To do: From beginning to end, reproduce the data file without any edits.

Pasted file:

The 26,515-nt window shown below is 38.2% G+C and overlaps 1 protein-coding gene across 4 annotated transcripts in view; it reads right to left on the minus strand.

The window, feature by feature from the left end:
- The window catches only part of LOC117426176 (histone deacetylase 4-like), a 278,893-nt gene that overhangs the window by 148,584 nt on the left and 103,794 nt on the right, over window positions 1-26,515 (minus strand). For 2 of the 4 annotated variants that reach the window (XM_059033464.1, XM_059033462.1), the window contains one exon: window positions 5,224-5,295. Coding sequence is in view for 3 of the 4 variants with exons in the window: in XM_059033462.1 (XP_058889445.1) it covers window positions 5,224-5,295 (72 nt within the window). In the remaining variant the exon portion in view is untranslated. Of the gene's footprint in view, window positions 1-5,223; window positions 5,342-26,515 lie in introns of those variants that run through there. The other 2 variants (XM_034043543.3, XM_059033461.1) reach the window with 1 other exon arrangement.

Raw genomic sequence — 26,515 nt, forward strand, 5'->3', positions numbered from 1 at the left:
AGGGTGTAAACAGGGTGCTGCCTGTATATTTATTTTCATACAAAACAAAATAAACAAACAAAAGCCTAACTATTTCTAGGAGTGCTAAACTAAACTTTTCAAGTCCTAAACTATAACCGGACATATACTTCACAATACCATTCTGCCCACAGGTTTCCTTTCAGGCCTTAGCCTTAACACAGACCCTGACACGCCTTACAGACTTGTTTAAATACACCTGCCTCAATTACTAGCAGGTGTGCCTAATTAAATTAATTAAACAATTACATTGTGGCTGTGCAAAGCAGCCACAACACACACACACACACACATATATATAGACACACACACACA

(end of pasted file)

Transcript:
The 26,515-nt window shown below is 38.2% G+C and overlaps 1 protein-coding gene across 4 annotated transcripts in view; it reads right to left on the minus strand.

The window, feature by feature from the left end:
- The window catches only part of LOC117426176 (histone deacetylase 4-like), a 278,893-nt gene that overhangs the window by 148,584 nt on the left and 103,794 nt on the right, over window positions 1-26,515 (minus strand). For 2 of the 4 annotated variants that reach the window (XM_059033464.1, XM_059033462.1), the window contains one exon: window positions 5,224-5,295. Coding sequence is in view for 3 of the 4 variants with exons in the window: in XM_059033462.1 (XP_058889445.1) it covers window positions 5,224-5,295 (72 nt within the window). In the remaining variant the exon portion in view is untranslated. Of the gene's footprint in view, window positions 1-5,223; window positions 5,342-26,515 lie in introns of those variants that run through there. The other 2 variants (XM_034043543.3, XM_059033461.1) reach the window with 1 other exon arrangement.

Raw genomic sequence — 26,515 nt, forward strand, 5'->3', positions numbered from 1 at the left:
AGGGTGTAAACAGGGTGCTGCCTGTATATTTATTTTCATACAAAACAAAATAAACAAACAAAAGCCTAACTATTTCTAGGAGTGCTAAACTAAACTTTTCAAGTCCTAAACTATAACCGGACATATACTTCACAATACCATTCTGCCCACAGGTTTCCTTTCAGGCCTTAGCCTTAACACAGACCCTGACACGCCTTACAGACTTGTTTAAATACACCTGCCTCAATTACTAGCAGGTGTGCCTAATTAAATTAATTAAACAATTACATTGTGGCTGTGCAAAGCAGCCACAACACACACACACACACACATATATATAGACACACACACACA